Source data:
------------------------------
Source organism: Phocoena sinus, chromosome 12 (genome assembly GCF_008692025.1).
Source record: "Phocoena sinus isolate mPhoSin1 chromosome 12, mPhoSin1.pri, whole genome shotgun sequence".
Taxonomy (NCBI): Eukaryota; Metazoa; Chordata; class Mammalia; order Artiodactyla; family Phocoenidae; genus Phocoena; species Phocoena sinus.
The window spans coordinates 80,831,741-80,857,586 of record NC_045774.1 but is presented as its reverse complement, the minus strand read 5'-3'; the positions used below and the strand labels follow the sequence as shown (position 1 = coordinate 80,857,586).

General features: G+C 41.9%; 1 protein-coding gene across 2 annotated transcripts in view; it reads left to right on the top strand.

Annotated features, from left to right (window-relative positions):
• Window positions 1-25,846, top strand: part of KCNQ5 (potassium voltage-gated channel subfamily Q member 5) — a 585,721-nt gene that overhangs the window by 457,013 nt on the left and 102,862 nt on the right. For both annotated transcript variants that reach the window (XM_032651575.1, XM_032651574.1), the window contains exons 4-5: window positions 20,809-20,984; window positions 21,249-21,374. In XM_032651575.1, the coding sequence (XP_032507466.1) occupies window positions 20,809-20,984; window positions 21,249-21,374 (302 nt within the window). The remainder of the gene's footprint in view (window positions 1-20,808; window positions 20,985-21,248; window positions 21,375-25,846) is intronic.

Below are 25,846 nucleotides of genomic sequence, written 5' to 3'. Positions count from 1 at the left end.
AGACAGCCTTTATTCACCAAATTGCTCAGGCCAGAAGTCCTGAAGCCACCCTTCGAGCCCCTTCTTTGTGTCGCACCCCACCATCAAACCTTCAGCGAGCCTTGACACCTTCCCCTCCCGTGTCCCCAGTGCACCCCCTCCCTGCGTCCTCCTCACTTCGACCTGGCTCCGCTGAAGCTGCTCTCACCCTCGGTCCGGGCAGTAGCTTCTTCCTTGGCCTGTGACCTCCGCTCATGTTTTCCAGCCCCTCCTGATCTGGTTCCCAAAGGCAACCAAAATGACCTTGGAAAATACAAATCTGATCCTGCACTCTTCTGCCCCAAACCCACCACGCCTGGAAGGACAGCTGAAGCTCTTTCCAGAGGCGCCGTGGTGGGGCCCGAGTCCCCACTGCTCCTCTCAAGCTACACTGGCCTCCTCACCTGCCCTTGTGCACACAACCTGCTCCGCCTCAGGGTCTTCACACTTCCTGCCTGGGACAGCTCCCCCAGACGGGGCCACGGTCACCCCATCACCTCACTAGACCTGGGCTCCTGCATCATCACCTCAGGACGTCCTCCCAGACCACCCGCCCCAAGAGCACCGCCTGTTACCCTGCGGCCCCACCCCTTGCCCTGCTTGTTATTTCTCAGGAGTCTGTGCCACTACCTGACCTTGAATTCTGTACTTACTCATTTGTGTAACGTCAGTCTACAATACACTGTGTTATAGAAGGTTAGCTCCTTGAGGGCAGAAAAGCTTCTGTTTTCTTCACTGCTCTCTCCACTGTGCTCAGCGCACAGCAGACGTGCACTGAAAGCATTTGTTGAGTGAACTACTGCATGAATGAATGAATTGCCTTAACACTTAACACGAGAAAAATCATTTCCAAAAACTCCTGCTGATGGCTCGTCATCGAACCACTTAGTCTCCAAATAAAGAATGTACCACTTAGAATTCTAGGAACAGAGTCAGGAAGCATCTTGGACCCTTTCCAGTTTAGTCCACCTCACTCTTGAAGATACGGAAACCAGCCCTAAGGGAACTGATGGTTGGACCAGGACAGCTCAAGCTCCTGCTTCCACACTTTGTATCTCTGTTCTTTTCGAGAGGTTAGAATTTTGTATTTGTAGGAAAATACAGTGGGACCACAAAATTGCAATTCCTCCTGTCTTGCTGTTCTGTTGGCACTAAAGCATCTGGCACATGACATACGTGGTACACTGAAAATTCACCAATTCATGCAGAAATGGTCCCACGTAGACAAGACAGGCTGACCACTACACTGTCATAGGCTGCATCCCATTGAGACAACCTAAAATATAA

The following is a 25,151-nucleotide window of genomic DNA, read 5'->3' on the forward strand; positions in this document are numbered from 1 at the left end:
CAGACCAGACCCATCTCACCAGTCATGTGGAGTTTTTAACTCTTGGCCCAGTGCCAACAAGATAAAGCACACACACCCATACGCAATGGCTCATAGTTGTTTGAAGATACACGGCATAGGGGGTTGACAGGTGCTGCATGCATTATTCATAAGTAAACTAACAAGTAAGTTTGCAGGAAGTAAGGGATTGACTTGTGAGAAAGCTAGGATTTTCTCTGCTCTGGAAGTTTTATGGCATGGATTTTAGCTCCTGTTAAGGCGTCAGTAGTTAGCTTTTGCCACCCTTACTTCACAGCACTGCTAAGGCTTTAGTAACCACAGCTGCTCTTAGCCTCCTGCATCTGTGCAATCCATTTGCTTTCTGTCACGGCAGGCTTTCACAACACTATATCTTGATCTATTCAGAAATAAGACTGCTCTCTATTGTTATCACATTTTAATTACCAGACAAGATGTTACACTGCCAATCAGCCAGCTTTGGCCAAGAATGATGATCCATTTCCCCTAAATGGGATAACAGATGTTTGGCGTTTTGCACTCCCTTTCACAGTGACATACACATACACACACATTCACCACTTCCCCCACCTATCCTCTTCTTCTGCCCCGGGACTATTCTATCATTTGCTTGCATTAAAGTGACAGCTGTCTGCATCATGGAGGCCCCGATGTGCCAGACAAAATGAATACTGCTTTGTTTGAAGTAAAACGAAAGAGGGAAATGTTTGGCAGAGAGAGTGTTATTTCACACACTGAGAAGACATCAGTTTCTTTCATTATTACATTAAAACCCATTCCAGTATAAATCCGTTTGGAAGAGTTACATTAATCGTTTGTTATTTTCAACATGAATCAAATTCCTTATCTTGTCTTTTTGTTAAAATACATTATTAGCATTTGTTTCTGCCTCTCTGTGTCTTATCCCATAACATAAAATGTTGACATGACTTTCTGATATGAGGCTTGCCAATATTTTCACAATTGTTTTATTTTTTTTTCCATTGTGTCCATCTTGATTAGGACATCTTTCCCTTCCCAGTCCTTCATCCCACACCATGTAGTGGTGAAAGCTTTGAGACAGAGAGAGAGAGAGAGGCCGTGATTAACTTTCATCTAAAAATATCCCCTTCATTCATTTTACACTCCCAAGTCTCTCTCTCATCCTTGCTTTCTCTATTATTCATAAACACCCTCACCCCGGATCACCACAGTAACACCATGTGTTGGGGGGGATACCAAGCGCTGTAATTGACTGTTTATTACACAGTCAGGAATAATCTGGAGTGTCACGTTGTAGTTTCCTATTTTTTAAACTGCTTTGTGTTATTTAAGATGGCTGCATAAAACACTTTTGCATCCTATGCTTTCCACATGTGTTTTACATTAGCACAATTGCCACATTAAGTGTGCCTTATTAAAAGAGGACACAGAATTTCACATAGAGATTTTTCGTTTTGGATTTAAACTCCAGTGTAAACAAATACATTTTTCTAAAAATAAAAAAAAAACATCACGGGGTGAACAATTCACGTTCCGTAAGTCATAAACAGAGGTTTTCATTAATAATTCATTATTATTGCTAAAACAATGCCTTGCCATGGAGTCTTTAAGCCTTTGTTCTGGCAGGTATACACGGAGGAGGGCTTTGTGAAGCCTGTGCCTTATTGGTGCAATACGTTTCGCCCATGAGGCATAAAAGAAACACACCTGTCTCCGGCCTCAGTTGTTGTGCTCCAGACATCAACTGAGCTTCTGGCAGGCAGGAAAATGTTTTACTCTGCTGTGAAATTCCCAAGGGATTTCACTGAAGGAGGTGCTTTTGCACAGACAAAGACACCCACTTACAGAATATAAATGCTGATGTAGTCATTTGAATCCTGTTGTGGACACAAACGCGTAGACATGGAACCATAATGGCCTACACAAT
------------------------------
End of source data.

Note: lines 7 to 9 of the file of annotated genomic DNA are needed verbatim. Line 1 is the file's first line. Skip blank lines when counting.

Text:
• Window positions 1-25,846, top strand: part of KCNQ5 (potassium voltage-gated channel subfamily Q member 5) — a 585,721-nt gene that overhangs the window by 457,013 nt on the left and 102,862 nt on the right. For both annotated transcript variants that reach the window (XM_032651575.1, XM_032651574.1), the window contains exons 4-5: window positions 20,809-20,984; window positions 21,249-21,374. In XM_032651575.1, the coding sequence (XP_032507466.1) occupies window positions 20,809-20,984; window positions 21,249-21,374 (302 nt within the window). The remainder of the gene's footprint in view (window positions 1-20,808; window positions 20,985-21,248; window positions 21,375-25,846) is intronic.

Below are 25,846 nucleotides of genomic sequence, written 5' to 3'. Positions count from 1 at the left end.
AGACAGCCTTTATTCACCAAATTGCTCAGGCCAGAAGTCCTGAAGCCACCCTTCGAGCCCCTTCTTTGTGTCGCACCCCACCATCAAACCTTCAGCGAGCCTTGACACCTTCCCCTCCCGTGTCCCCAGTGCACCCCCTCCCTGCGTCCTCCTCACTTCGACCTGGCTCCGCTGAAGCTGCTCTCACCCTCGGTCCGGGCAGTAGCTTCTTCCTTGGCCTGTGACCTCCGCTCATGTTTTCCAGCCCCTCCTGATCTGGTTCCCAAAGGCAACCAAAATGACCTTGGAAAATACAAATCTGATCCTGCACTCTTCTGCCCCAAACCCACCACGCCTGGAAGGACAGCTGAAGCTCTTTCCAGAGGCGCCGTGGTGGGGCCCGAGTCCCCACTGCTCCTCTCAAGCTACACTGGCCTCCTCACCTGCCCTTGTGCACACAACCTGCTCCGCCTCAGGGTCTTCACACTTCCTGCCTGGGACAGCTCCCCCAGACGGGGCCACGGTCACCCCATCACCTCACTAGACCTGGGCTCCTGCATCATCACCTCAGGACGTCCTCCCAGACCACCCGCCCCAAGAGCACCGCCTGTTACCCTGCGGCCCCACCCCTTGCCCTGCTTGTTATTTCTCAGGAGTCTGTGCCACTACCTGACCTTGAATTCTGTACTTACTCATTTGTGTAACGTCAGTCTACAATACACTGTGTTATAGAAGGTTAGCTCCTTGAGGGCAGAAAAGCTTCTGTTTTCTTCACTGCTCTCTCCACTGTGCTCAGCGCACAGCAGACGTGCACTGAAAGCATTTGTTGAGTGAACTACTGCATGAATGAATGAATTGCCTTAACACTTAACACGAGAAAAATCATTTCCAAAAACTCCTGCTGATGGCTCGTCATCGAACCACTTAGTCTCCAAATAAAGAATGTACCACTTAGAATTCTAGGAACAGAGTCAGGAAGCATCTTGGACCCTTTCCAGTTTAGTCCACCTCACTCTTGAAGATACGGAAACCAGCCCTAAGGGAACTGATGGTTGGACCAGGACAGCTCAAGCTCCTGCTTCCACACTTTGTATCTCTGTTCTTTTCGAGAGGTTAGAATTTTGTATTTGTAGGAAAATACAGTGGGACCACAAAATTGCAATTCCTCCTGTCTTGCTGTTCTGTTGGCACTAAAGCATCTGGCACATGACATACGTGGTACACTGAAAATTCACCAATTCATGCAGAAATGGTCCCACGTAGACAAGACAGGCTGACCACTACACTGTCATAGGCTGCATCCCATTGAGACAACCTAAAATATAA